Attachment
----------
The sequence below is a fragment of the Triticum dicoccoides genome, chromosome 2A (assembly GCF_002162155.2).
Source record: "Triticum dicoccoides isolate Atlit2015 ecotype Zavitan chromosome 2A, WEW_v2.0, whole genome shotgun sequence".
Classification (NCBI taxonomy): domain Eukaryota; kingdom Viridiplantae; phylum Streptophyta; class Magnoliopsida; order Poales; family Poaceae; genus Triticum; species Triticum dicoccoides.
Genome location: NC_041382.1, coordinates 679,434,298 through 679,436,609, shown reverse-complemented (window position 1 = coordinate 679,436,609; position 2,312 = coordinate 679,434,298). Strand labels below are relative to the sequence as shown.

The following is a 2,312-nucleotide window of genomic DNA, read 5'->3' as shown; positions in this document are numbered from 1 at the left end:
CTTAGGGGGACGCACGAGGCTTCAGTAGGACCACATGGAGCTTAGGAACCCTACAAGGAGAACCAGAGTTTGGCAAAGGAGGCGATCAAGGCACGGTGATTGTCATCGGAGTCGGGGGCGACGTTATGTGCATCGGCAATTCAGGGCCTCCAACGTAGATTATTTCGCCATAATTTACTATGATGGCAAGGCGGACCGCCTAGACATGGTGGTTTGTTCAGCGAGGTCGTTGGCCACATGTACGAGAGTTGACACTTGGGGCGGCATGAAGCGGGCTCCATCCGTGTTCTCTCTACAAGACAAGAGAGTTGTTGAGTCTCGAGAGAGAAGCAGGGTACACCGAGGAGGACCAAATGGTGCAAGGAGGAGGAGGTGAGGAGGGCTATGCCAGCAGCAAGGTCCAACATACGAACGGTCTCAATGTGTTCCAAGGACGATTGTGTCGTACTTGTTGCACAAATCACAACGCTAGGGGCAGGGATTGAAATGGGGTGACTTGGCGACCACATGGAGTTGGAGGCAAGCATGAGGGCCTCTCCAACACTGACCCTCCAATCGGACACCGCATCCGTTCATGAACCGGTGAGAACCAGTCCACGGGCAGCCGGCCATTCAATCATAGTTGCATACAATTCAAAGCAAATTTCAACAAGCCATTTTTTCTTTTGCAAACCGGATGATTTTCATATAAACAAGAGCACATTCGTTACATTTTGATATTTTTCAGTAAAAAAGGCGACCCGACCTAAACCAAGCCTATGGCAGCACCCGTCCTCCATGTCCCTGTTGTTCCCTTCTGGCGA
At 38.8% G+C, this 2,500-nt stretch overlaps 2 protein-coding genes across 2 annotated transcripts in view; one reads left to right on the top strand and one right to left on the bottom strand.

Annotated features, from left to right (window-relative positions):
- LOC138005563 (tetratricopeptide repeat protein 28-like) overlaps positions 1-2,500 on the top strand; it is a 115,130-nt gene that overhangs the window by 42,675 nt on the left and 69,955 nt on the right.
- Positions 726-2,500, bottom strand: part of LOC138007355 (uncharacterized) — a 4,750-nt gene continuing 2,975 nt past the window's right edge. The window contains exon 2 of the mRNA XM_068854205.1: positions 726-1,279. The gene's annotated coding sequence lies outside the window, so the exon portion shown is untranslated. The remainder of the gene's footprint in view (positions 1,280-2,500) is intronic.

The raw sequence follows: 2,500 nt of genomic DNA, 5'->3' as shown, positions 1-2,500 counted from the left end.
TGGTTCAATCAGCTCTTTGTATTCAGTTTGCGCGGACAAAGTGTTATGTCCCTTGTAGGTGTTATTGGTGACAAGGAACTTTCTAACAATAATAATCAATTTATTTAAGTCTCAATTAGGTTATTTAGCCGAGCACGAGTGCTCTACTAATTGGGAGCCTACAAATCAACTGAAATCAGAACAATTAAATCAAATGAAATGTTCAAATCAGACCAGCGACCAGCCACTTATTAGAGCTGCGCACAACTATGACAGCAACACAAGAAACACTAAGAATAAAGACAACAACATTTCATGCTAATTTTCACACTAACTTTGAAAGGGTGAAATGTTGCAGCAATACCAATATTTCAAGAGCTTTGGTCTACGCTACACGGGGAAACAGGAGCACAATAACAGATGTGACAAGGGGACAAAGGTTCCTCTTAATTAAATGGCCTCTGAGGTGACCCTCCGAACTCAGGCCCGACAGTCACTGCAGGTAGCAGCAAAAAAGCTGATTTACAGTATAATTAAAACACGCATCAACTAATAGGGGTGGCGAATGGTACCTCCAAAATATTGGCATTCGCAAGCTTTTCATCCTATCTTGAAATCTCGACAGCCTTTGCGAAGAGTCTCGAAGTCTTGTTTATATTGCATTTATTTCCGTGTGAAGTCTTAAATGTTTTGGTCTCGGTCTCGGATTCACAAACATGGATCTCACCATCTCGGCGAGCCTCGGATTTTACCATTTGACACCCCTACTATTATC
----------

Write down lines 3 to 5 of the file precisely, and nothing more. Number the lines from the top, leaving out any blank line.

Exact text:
Classification (NCBI taxonomy): domain Eukaryota; kingdom Viridiplantae; phylum Streptophyta; class Magnoliopsida; order Poales; family Poaceae; genus Triticum; species Triticum dicoccoides.
Genome location: NC_041382.1, coordinates 679,434,298 through 679,436,609, shown reverse-complemented (window position 1 = coordinate 679,436,609; position 2,312 = coordinate 679,434,298). Strand labels below are relative to the sequence as shown.

The following is a 2,312-nucleotide window of genomic DNA, read 5'->3' as shown; positions in this document are numbered from 1 at the left end: